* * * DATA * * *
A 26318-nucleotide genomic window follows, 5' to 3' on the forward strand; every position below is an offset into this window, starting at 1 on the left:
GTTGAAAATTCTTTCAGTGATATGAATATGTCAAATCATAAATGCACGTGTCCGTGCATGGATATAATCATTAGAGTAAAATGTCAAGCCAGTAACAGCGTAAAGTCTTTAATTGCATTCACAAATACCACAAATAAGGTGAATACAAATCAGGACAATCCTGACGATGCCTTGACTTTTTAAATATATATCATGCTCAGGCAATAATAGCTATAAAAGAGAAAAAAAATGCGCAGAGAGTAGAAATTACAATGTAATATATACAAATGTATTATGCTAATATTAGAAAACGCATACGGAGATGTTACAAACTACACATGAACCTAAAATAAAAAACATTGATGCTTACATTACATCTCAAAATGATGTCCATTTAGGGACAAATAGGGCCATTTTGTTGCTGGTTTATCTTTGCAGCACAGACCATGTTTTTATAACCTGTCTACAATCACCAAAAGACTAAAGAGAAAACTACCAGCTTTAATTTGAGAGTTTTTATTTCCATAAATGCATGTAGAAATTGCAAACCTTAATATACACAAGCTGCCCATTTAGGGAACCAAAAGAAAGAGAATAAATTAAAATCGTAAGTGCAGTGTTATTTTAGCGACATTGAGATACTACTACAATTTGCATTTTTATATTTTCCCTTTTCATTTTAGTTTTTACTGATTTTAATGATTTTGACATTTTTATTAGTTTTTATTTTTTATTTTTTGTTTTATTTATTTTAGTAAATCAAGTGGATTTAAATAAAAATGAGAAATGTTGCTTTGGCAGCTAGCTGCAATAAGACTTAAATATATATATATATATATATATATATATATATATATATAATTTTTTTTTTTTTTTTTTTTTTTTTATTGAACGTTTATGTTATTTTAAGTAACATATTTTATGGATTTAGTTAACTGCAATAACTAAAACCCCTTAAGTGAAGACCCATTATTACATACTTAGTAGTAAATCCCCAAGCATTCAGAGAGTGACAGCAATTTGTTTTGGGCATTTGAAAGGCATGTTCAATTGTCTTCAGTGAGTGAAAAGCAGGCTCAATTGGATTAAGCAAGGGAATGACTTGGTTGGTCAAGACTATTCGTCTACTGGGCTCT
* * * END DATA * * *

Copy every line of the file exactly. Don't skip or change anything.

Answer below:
A 26318-nucleotide genomic window follows, 5' to 3' on the forward strand; every position below is an offset into this window, starting at 1 on the left:
GTTGAAAATTCTTTCAGTGATATGAATATGTCAAATCATAAATGCACGTGTCCGTGCATGGATATAATCATTAGAGTAAAATGTCAAGCCAGTAACAGCGTAAAGTCTTTAATTGCATTCACAAATACCACAAATAAGGTGAATACAAATCAGGACAATCCTGACGATGCCTTGACTTTTTAAATATATATCATGCTCAGGCAATAATAGCTATAAAAGAGAAAAAAAATGCGCAGAGAGTAGAAATTACAATGTAATATATACAAATGTATTATGCTAATATTAGAAAACGCATACGGAGATGTTACAAACTACACATGAACCTAAAATAAAAAACATTGATGCTTACATTACATCTCAAAATGATGTCCATTTAGGGACAAATAGGGCCATTTTGTTGCTGGTTTATCTTTGCAGCACAGACCATGTTTTTATAACCTGTCTACAATCACCAAAAGACTAAAGAGAAAACTACCAGCTTTAATTTGAGAGTTTTTATTTCCATAAATGCATGTAGAAATTGCAAACCTTAATATACACAAGCTGCCCATTTAGGGAACCAAAAGAAAGAGAATAAATTAAAATCGTAAGTGCAGTGTTATTTTAGCGACATTGAGATACTACTACAATTTGCATTTTTATATTTTCCCTTTTCATTTTAGTTTTTACTGATTTTAATGATTTTGACATTTTTATTAGTTTTTATTTTTTATTTTTTGTTTTATTTATTTTAGTAAATCAAGTGGATTTAAATAAAAATGAGAAATGTTGCTTTGGCAGCTAGCTGCAATAAGACTTAAATATATATATATATATATATATATATATATATATATATAATTTTTTTTTTTTTTTTTTTTTTTTTATTGAACGTTTATGTTATTTTAAGTAACATATTTTATGGATTTAGTTAACTGCAATAACTAAAACCCCTTAAGTGAAGACCCATTATTACATACTTAGTAGTAAATCCCCAAGCATTCAGAGAGTGACAGCAATTTGTTTTGGGCATTTGAAAGGCATGTTCAATTGTCTTCAGTGAGTGAAAAGCAGGCTCAATTGGATTAAGCAAGGGAATGACTTGGTTGGTCAAGACTATTCGTCTACTGGGCTCT